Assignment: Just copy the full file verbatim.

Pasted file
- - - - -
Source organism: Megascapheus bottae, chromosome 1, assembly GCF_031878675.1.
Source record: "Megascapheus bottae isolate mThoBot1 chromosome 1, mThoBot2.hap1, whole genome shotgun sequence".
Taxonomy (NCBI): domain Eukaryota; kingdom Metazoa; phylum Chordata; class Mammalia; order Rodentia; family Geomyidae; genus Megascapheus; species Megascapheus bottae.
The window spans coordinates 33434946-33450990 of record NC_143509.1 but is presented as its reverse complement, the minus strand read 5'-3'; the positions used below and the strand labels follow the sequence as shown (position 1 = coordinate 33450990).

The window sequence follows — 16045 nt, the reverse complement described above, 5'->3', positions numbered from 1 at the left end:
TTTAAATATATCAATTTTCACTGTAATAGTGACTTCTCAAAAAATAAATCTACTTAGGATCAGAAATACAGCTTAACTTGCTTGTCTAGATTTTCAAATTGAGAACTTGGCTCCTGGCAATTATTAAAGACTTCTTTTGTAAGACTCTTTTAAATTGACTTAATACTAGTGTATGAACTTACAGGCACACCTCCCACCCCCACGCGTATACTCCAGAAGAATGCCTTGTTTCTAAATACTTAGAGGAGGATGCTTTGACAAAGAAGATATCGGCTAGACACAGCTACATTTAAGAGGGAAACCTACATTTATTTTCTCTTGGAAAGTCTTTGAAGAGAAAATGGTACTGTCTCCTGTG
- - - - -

Source organism: Megascapheus bottae, chromosome 1, assembly GCF_031878675.1.
Source record: "Megascapheus bottae isolate mThoBot1 chromosome 1, mThoBot2.hap1, whole genome shotgun sequence".
Taxonomy (NCBI): domain Eukaryota; kingdom Metazoa; phylum Chordata; class Mammalia; order Rodentia; family Geomyidae; genus Megascapheus; species Megascapheus bottae.
The window spans coordinates 33434946-33450990 of record NC_143509.1 but is presented as its reverse complement, the minus strand read 5'-3'; the positions used below and the strand labels follow the sequence as shown (position 1 = coordinate 33450990).

The window sequence follows — 16045 nt, the reverse complement described above, 5'->3', positions numbered from 1 at the left end:
TTTAAATATATCAATTTTCACTGTAATAGTGACTTCTCAAAAAATAAATCTACTTAGGATCAGAAATACAGCTTAACTTGCTTGTCTAGATTTTCAAATTGAGAACTTGGCTCCTGGCAATTATTAAAGACTTCTTTTGTAAGACTCTTTTAAATTGACTTAATACTAGTGTATGAACTTACAGGCACACCTCCCACCCCCACGCGTATACTCCAGAAGAATGCCTTGTTTCTAAATACTTAGAGGAGGATGCTTTGACAAAGAAGATATCGGCTAGACACAGCTACATTTAAGAGGGAAACCTACATTTATTTTCTCTTGGAAAGTCTTTGAAGAGAAAATGGTACTGTCTCCTGTG